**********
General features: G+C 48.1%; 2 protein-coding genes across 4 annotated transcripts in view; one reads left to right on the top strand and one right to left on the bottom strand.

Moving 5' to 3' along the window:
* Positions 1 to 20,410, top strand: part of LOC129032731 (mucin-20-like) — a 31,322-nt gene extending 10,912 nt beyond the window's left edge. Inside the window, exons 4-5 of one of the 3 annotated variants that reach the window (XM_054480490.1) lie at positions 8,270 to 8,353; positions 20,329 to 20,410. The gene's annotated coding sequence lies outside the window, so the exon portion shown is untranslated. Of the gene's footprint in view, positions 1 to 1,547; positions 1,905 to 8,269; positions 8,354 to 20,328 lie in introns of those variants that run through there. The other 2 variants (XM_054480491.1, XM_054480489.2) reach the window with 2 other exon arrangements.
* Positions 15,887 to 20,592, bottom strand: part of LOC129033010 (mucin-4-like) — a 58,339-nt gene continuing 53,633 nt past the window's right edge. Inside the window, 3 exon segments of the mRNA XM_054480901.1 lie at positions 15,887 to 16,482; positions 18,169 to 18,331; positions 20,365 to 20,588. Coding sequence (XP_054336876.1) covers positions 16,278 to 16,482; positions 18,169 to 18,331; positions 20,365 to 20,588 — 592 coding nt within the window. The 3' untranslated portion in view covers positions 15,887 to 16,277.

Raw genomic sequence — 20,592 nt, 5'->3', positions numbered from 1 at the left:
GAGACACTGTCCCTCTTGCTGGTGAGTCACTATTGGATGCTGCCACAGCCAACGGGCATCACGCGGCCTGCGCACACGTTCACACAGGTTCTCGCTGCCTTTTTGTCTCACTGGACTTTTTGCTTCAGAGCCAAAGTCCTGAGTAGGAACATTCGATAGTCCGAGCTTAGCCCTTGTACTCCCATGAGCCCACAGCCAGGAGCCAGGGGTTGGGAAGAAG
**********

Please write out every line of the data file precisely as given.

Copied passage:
General features: G+C 48.1%; 2 protein-coding genes across 4 annotated transcripts in view; one reads left to right on the top strand and one right to left on the bottom strand.

Moving 5' to 3' along the window:
* Positions 1 to 20,410, top strand: part of LOC129032731 (mucin-20-like) — a 31,322-nt gene extending 10,912 nt beyond the window's left edge. Inside the window, exons 4-5 of one of the 3 annotated variants that reach the window (XM_054480490.1) lie at positions 8,270 to 8,353; positions 20,329 to 20,410. The gene's annotated coding sequence lies outside the window, so the exon portion shown is untranslated. Of the gene's footprint in view, positions 1 to 1,547; positions 1,905 to 8,269; positions 8,354 to 20,328 lie in introns of those variants that run through there. The other 2 variants (XM_054480491.1, XM_054480489.2) reach the window with 2 other exon arrangements.
* Positions 15,887 to 20,592, bottom strand: part of LOC129033010 (mucin-4-like) — a 58,339-nt gene continuing 53,633 nt past the window's right edge. Inside the window, 3 exon segments of the mRNA XM_054480901.1 lie at positions 15,887 to 16,482; positions 18,169 to 18,331; positions 20,365 to 20,588. Coding sequence (XP_054336876.1) covers positions 16,278 to 16,482; positions 18,169 to 18,331; positions 20,365 to 20,588 — 592 coding nt within the window. The 3' untranslated portion in view covers positions 15,887 to 16,277.

Raw genomic sequence — 20,592 nt, 5'->3', positions numbered from 1 at the left:
GAGACACTGTCCCTCTTGCTGGTGAGTCACTATTGGATGCTGCCACAGCCAACGGGCATCACGCGGCCTGCGCACACGTTCACACAGGTTCTCGCTGCCTTTTTGTCTCACTGGACTTTTTGCTTCAGAGCCAAAGTCCTGAGTAGGAACATTCGATAGTCCGAGCTTAGCCCTTGTACTCCCATGAGCCCACAGCCAGGAGCCAGGGGTTGGGAAGAAG